There are no additional requirements beyond those expressed in
 [RFC4657] for verifying the correct operation of the PCECP.  Note
 that verification of the correct operation of the PCE and its
 algorithms is out of scope for the protocol requirements, but a PCC
 MAY send the same request to more than one PCE and compare the

4.5. Requirements on Other Protocols and Functional Components

 A PCE operates on a topology graph that may be built using
 information distributed by TE extensions to the routing protocol
 operating within the network.  In order that the PCE can select a
 suitable path for the signaling protocol to use to install the P2MP
 LSP, the topology graph must include information about the P2MP
 signaling and branching capabilities of each LSR in the network.
 Whatever means is used to collect the information to build the
 topology graph, the graph MUST include the requisite information.  If
 the TE extensions to the routing protocol are used, these SHOULD be
 as described in [RFC5073].

4.6. Impact on Network Operation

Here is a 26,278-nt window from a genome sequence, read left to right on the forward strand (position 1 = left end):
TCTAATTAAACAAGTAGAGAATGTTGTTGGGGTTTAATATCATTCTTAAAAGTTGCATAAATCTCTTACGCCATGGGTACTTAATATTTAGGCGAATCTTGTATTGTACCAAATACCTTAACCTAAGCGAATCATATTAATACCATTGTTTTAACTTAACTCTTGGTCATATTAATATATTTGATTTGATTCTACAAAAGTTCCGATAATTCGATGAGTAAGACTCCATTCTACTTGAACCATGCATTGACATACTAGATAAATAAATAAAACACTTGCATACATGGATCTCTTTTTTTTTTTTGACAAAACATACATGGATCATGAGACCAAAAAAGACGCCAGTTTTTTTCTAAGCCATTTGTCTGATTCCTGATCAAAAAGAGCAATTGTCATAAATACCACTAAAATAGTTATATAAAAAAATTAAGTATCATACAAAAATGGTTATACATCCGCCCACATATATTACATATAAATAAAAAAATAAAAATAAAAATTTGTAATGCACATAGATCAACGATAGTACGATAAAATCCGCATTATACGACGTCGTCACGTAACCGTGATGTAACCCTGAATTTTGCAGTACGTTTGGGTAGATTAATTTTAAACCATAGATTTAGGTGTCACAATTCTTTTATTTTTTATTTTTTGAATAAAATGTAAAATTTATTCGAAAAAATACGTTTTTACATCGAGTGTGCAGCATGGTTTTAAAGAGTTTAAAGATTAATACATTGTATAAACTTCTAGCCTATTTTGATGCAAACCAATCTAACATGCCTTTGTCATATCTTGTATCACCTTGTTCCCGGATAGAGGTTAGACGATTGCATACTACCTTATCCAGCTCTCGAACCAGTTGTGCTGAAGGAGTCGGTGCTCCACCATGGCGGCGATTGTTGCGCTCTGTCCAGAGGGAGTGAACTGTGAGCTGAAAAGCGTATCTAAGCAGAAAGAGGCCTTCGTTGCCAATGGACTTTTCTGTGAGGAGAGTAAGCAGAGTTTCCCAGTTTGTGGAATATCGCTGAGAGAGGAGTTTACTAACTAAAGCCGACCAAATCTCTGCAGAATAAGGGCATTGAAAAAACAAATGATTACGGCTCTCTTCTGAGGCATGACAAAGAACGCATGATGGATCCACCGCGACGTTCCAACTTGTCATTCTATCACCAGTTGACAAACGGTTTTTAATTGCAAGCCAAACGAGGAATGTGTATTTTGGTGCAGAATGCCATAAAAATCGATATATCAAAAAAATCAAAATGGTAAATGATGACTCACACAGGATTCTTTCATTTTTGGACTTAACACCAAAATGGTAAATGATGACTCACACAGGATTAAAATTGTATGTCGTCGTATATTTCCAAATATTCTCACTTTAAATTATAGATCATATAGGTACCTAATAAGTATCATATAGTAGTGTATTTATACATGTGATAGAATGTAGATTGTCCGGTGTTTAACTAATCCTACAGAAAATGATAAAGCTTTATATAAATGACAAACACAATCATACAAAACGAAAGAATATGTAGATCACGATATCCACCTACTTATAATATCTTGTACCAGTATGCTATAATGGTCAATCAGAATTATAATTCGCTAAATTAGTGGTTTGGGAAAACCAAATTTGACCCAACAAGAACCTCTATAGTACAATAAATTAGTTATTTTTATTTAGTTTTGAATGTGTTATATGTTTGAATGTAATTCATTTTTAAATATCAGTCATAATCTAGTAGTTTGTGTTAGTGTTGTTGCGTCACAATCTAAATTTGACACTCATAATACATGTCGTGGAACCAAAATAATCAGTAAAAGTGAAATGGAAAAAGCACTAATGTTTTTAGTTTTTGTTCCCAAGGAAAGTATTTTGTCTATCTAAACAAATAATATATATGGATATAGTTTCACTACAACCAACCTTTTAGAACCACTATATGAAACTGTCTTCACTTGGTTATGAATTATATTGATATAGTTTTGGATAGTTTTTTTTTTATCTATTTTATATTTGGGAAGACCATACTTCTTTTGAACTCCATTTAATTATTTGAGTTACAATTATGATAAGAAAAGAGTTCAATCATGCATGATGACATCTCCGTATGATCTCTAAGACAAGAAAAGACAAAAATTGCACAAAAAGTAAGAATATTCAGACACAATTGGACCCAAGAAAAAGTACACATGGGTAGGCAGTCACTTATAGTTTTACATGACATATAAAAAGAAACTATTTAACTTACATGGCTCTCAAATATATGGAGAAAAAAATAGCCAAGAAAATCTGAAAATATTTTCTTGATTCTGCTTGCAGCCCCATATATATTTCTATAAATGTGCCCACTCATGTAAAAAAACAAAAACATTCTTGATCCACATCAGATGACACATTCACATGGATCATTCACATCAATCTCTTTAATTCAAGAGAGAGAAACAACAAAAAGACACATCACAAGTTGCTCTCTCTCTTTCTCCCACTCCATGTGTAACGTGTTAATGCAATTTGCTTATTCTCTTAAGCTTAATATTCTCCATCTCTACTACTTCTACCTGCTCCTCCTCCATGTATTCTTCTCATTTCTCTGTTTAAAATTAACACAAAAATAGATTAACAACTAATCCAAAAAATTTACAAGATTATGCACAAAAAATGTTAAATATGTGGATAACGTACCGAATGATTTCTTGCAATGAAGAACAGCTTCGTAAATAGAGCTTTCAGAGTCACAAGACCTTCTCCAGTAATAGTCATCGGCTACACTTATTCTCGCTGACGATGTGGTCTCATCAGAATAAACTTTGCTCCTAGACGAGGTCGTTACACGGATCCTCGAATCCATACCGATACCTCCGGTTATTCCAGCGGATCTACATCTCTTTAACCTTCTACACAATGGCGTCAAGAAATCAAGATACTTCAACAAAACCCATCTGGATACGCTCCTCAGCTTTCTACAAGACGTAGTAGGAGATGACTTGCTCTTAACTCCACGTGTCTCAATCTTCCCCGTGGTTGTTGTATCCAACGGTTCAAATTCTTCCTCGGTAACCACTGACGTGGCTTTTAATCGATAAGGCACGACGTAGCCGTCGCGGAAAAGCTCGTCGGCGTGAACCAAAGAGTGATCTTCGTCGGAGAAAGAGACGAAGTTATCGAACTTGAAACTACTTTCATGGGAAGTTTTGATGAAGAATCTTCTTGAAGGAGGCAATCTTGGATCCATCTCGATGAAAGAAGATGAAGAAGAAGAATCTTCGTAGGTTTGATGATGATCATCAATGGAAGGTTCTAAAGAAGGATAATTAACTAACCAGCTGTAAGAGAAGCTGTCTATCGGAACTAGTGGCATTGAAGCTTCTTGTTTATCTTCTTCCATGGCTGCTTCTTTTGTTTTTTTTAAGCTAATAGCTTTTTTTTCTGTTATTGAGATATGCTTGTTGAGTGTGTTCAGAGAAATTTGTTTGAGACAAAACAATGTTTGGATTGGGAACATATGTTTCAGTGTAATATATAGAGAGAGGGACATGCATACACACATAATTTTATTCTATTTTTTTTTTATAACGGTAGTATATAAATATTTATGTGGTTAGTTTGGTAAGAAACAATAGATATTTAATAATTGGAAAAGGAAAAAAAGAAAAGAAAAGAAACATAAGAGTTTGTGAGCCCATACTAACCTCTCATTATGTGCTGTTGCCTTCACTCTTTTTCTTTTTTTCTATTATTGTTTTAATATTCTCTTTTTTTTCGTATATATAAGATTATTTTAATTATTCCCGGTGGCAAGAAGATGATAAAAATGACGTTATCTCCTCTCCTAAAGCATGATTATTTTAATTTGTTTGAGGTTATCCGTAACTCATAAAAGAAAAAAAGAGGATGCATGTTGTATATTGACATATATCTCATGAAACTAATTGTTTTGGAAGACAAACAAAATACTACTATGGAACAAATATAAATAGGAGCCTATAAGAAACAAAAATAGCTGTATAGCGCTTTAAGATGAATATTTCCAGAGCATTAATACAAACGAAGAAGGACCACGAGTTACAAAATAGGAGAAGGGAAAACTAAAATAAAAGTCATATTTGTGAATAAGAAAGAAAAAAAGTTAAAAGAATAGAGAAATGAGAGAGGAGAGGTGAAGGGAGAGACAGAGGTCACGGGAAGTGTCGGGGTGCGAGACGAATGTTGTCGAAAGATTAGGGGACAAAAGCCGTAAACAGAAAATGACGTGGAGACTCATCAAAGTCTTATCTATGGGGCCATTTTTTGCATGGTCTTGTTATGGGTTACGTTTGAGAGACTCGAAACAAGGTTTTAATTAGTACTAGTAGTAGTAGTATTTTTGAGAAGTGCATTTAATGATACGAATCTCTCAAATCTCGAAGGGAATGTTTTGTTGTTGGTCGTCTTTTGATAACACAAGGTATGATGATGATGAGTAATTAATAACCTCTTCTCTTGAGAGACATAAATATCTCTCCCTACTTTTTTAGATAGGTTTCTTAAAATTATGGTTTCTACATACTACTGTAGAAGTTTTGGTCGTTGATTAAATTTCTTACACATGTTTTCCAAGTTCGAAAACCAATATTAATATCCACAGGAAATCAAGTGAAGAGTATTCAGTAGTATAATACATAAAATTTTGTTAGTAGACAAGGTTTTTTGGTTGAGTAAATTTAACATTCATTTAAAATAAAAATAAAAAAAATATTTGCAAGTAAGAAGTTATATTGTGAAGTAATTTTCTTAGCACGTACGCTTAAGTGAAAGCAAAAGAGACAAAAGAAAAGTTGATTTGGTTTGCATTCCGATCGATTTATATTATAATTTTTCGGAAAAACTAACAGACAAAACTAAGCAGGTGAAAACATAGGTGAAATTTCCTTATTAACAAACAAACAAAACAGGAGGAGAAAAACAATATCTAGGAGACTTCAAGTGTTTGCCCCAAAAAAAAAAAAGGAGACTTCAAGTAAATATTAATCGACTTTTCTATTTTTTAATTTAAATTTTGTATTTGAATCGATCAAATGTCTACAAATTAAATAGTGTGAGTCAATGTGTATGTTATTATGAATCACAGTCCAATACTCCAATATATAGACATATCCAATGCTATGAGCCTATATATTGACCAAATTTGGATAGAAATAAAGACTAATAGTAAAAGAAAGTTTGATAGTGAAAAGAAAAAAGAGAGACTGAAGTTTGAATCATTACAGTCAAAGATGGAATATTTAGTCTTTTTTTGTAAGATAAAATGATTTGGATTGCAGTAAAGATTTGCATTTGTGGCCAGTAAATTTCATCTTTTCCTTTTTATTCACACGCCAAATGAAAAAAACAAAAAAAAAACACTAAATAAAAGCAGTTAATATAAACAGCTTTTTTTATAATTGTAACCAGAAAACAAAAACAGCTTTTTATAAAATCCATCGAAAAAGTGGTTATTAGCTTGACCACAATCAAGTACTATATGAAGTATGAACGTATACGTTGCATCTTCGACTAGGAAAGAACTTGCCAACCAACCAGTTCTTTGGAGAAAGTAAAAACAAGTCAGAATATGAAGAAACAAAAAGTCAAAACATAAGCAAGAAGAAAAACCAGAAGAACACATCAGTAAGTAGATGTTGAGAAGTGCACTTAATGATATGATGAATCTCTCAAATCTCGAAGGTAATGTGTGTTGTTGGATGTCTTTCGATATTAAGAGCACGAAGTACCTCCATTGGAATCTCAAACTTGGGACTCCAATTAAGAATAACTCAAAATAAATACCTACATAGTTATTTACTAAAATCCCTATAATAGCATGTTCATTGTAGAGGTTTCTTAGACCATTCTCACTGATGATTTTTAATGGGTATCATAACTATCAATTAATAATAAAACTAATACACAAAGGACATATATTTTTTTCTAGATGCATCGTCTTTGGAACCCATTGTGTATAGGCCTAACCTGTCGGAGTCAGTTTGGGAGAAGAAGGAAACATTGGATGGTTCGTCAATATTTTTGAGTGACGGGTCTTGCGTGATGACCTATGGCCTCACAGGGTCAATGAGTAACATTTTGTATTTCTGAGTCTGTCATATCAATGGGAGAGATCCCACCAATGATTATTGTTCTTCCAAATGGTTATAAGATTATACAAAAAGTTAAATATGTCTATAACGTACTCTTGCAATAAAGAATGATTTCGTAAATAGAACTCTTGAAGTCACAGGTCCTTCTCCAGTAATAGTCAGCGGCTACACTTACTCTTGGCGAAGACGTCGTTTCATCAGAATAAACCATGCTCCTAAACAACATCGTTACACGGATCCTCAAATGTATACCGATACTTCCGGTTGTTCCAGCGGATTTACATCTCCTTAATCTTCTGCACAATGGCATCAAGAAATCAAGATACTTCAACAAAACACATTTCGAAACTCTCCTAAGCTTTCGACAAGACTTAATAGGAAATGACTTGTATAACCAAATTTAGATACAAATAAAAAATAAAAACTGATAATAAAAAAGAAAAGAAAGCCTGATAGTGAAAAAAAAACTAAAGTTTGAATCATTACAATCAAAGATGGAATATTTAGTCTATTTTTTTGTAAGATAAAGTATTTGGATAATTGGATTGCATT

The use of a PCE to compute P2MP paths is not expected to have
 significant impact on network operations.  However, it should be
 noted that the introduction of P2MP support to a PCE that already
 provides P2P path computation might change the loading of the PCE
 significantly, and that might have an impact on the network behavior,
 especially during recovery periods immediately after a network

5. Security Considerations

 P2MP computation requests do not raise any additional security issues
 for the PCECP, as there are no new messages and no new PCC-PCE
 relationships or transactions introduced.
 Note, however, that P2MP computation requests are more CPU-intensive
 and also use more link bandwidth.  Therefore, if the PCECP was
 susceptible to denial of service attacks based on the injection of
 spurious Path Computation Requests, the support of P2MP path
 computation would exacerbate the effect.
 It would be possible to consider applying different authorization
 policies for P2MP Path Computation Requests compared to other

Yasukawa & Farrel Informational [Page 9] RFC 5862 PCC-PCE and P2MP MPLS-TE June 2010

6. Acknowledgments

 Thanks to Dean Cheng, Young Lee, Quintin Zhao, Daniel King,
 Fabien Verhaeghe, and Francis Dupont for their comments and
 suggestions on this document.

7. References

7.1. Normative References

 [RFC2119]   Bradner, S., "Key words for use in RFCs to Indicate